In Chicago, the Lakeview Chamber provided food to 237% more people this year compared to 2019, according to CEO Kellie O’Connell, demand “rebounded” after the summer leveled off slightly. “The pandemic has highlighted how normal not so many people work, especially in the black and brown community.”
“Demand across the country didn’t let go, and food banks did their best to have food on the table for families on Thanksgiving Day. There is no end on the horizon, but we cannot be the only solution, ”said Zuani Villareal, a spokesman for Feeding America, a nationwide 200 food bank. Since the start of the epidemic, every ten people seeking food aid are the first to report.
Hunger is not new in America. Even before the pandemic, 35 million people relied on food banks each year, Feeding America writes. But the epidemic was catastrophic – despite praising federal interventions such as checking incentives and increased unemployment benefits from the start. This year, 54 million people could starve, including a quarter of all children.
How to help U.S. food banks with the Covid-19 epidemic
How can I help
Even before the Covid-19 epidemic, more than 40 million Americans relied on food banks to get enough food. Demand for emergency food aid is growing exponentially as millions of people lose their jobs.
As this demand grows, food banks will receive far fewer donations from retailers as people buy in bulk, so stocks are low. This means that food banks will have to buy more supplies to make sure they are providing enough food for all the hungry Americans to help.
Donate money or supplies
The Feeding America network of 200 food banks provides and distributes 4.3 billion foods through 60,000 food chambers and meal programs annually. They help vulnerable communities, including the elderly and the disabled, and provide free nutritional lunches to schools for low-income families.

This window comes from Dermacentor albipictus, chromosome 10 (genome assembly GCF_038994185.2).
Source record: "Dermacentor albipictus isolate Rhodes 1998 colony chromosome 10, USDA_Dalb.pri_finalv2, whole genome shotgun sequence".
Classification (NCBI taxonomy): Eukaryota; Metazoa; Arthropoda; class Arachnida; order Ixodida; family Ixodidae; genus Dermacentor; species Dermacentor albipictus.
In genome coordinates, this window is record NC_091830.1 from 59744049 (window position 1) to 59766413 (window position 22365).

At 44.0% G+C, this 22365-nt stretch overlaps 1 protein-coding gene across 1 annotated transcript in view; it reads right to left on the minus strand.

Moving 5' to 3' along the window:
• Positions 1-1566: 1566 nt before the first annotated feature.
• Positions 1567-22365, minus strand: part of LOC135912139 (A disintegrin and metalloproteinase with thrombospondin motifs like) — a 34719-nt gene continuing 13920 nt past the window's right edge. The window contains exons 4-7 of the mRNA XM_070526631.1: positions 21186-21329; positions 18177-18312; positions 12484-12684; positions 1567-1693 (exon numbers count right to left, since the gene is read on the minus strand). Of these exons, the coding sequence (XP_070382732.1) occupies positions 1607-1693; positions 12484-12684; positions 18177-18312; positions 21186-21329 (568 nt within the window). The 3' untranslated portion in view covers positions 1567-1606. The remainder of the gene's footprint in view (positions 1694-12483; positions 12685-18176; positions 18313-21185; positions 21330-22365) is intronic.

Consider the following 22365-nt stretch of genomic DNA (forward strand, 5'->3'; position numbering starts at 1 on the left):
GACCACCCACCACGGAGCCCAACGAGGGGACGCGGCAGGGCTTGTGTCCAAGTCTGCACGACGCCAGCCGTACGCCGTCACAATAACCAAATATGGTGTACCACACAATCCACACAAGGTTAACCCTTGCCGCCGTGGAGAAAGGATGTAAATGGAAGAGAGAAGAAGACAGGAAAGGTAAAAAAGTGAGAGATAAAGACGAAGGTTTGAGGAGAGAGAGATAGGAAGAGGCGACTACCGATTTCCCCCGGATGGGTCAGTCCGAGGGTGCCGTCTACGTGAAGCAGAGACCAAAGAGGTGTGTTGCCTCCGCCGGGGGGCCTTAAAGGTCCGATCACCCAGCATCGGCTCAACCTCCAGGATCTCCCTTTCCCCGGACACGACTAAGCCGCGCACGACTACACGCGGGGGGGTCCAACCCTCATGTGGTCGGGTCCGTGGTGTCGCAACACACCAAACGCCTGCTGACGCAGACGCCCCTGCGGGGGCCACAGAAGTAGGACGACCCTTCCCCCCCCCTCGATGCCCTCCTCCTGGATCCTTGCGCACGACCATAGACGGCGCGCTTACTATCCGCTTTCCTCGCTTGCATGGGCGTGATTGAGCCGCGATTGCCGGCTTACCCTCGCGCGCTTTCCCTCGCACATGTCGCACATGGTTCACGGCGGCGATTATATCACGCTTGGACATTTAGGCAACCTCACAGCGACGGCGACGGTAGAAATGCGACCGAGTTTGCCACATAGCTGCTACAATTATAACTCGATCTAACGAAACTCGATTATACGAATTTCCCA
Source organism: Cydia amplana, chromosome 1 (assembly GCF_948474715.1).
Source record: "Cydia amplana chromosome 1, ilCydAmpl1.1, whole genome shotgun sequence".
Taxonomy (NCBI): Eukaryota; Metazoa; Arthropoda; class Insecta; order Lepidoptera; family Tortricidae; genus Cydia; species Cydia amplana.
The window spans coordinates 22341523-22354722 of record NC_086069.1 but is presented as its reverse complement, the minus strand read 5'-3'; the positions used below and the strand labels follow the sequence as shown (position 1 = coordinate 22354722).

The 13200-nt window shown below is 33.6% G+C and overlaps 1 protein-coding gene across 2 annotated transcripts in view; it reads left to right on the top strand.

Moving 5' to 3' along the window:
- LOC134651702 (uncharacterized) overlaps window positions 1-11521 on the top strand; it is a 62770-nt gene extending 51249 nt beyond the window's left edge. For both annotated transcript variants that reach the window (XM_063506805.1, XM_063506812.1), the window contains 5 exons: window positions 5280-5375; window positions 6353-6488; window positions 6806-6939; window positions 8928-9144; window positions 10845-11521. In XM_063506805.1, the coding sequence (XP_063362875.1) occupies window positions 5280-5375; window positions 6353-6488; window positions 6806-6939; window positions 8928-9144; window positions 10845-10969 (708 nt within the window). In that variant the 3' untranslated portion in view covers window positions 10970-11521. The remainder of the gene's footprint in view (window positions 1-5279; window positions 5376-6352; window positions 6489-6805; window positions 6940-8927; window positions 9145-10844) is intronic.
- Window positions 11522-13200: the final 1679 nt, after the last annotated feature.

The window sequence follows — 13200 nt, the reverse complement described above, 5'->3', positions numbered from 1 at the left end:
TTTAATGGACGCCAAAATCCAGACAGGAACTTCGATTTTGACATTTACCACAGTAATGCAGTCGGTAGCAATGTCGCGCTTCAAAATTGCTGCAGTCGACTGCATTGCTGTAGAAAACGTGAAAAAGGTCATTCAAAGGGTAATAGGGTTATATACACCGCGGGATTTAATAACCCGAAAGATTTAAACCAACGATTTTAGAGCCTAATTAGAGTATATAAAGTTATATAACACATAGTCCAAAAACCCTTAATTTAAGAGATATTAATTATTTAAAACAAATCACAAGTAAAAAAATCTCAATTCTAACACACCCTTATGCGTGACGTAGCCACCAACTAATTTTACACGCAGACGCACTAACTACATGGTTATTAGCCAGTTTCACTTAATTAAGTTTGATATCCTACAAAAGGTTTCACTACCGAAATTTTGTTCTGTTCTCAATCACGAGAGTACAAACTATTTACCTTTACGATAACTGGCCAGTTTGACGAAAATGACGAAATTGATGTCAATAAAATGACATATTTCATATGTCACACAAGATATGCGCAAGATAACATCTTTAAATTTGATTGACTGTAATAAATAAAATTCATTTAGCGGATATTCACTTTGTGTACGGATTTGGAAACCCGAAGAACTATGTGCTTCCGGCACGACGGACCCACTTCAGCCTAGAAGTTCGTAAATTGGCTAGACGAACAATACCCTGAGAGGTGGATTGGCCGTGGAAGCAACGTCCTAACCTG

If you want to help, contact your local food bank and visit their website to donate. You can also donate to the Feeding America Covid-19 Response Fund.
Food banks rely on volunteers, and feeding and food chambers in the United States need urgent help, as the majority of regular volunteers are senior citizens who are particularly vulnerable to Covid-19. If you want to become a new volunteer, use the Feeding America tool to find your local food bank or pantry, but please contact them before you show up. Remember that if you are worried about your own health or the danger to your family members, “stay home” is the advice.
Feeding America also says it can help in small ways, such as following the local food bank on social media and sharing its online activities, or by becoming an advocate for ending hunger in America.
In some states, the numbers are even sharper. In New Mexico, one in three children will feel hungry this year, according to Albuquerque-based Sonya Warwick Road Runner Food Bank.
As most federal benefits have expired and the third incentive bill, the Heroes Act, continues to dare on Capitol Hill, lawyers are increasingly frustrated by the lack of political will to implement measures to reduce family hunger.
“Food insecurity is a leading indicator of the economy … it would be great if the government could respond properly, unnecessary delays have caused real suffering,” Schanzenbach said.
At the heart of the frustration is the Food Stamp Program (Snap), a highly effective anti-poverty tool that also benefits the economy. With the increase in hunger, the Trump administration failed to boost Snap, as the Obama administration did during the Great Recession, while continuing to reduce eligibility.